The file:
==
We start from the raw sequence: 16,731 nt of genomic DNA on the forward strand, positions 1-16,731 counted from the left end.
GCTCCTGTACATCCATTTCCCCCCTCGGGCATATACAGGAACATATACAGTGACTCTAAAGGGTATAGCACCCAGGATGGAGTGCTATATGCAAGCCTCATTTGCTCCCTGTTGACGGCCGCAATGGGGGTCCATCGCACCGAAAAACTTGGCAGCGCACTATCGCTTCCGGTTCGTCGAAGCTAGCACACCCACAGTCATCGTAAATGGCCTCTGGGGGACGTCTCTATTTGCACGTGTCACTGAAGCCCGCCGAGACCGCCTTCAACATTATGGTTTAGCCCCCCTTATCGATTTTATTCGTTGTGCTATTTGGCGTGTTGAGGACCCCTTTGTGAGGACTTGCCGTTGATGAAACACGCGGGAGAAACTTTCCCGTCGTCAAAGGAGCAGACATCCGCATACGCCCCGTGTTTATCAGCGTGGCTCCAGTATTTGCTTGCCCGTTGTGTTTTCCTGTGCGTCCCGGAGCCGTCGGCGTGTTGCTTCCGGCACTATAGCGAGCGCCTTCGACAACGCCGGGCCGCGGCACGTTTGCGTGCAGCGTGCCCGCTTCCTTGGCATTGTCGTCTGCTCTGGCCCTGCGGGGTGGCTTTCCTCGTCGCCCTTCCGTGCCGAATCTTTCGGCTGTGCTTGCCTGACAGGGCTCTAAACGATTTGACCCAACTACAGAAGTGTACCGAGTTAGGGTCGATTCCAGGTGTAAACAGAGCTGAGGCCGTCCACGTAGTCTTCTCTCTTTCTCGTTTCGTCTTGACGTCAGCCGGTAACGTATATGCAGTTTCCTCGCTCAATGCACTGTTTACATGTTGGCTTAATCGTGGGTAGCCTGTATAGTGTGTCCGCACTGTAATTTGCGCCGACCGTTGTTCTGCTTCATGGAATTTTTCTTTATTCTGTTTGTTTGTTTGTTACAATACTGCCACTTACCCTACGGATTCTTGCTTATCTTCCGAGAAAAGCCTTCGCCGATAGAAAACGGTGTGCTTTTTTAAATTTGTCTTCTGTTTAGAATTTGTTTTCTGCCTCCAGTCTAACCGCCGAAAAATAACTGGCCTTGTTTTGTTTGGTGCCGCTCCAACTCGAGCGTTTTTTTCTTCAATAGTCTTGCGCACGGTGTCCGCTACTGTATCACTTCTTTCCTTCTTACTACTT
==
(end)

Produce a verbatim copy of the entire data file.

We start from the raw sequence: 16,731 nt of genomic DNA on the forward strand, positions 1-16,731 counted from the left end.
GCTCCTGTACATCCATTTCCCCCCTCGGGCATATACAGGAACATATACAGTGACTCTAAAGGGTATAGCACCCAGGATGGAGTGCTATATGCAAGCCTCATTTGCTCCCTGTTGACGGCCGCAATGGGGGTCCATCGCACCGAAAAACTTGGCAGCGCACTATCGCTTCCGGTTCGTCGAAGCTAGCACACCCACAGTCATCGTAAATGGCCTCTGGGGGACGTCTCTATTTGCACGTGTCACTGAAGCCCGCCGAGACCGCCTTCAACATTATGGTTTAGCCCCCCTTATCGATTTTATTCGTTGTGCTATTTGGCGTGTTGAGGACCCCTTTGTGAGGACTTGCCGTTGATGAAACACGCGGGAGAAACTTTCCCGTCGTCAAAGGAGCAGACATCCGCATACGCCCCGTGTTTATCAGCGTGGCTCCAGTATTTGCTTGCCCGTTGTGTTTTCCTGTGCGTCCCGGAGCCGTCGGCGTGTTGCTTCCGGCACTATAGCGAGCGCCTTCGACAACGCCGGGCCGCGGCACGTTTGCGTGCAGCGTGCCCGCTTCCTTGGCATTGTCGTCTGCTCTGGCCCTGCGGGGTGGCTTTCCTCGTCGCCCTTCCGTGCCGAATCTTTCGGCTGTGCTTGCCTGACAGGGCTCTAAACGATTTGACCCAACTACAGAAGTGTACCGAGTTAGGGTCGATTCCAGGTGTAAACAGAGCTGAGGCCGTCCACGTAGTCTTCTCTCTTTCTCGTTTCGTCTTGACGTCAGCCGGTAACGTATATGCAGTTTCCTCGCTCAATGCACTGTTTACATGTTGGCTTAATCGTGGGTAGCCTGTATAGTGTGTCCGCACTGTAATTTGCGCCGACCGTTGTTCTGCTTCATGGAATTTTTCTTTATTCTGTTTGTTTGTTTGTTACAATACTGCCACTTACCCTACGGATTCTTGCTTATCTTCCGAGAAAAGCCTTCGCCGATAGAAAACGGTGTGCTTTTTTAAATTTGTCTTCTGTTTAGAATTTGTTTTCTGCCTCCAGTCTAACCGCCGAAAAATAACTGGCCTTGTTTTGTTTGGTGCCGCTCCAACTCGAGCGTTTTTTTCTTCAATAGTCTTGCGCACGGTGTCCGCTACTGTATCACTTCTTTCCTTCTTACTACTT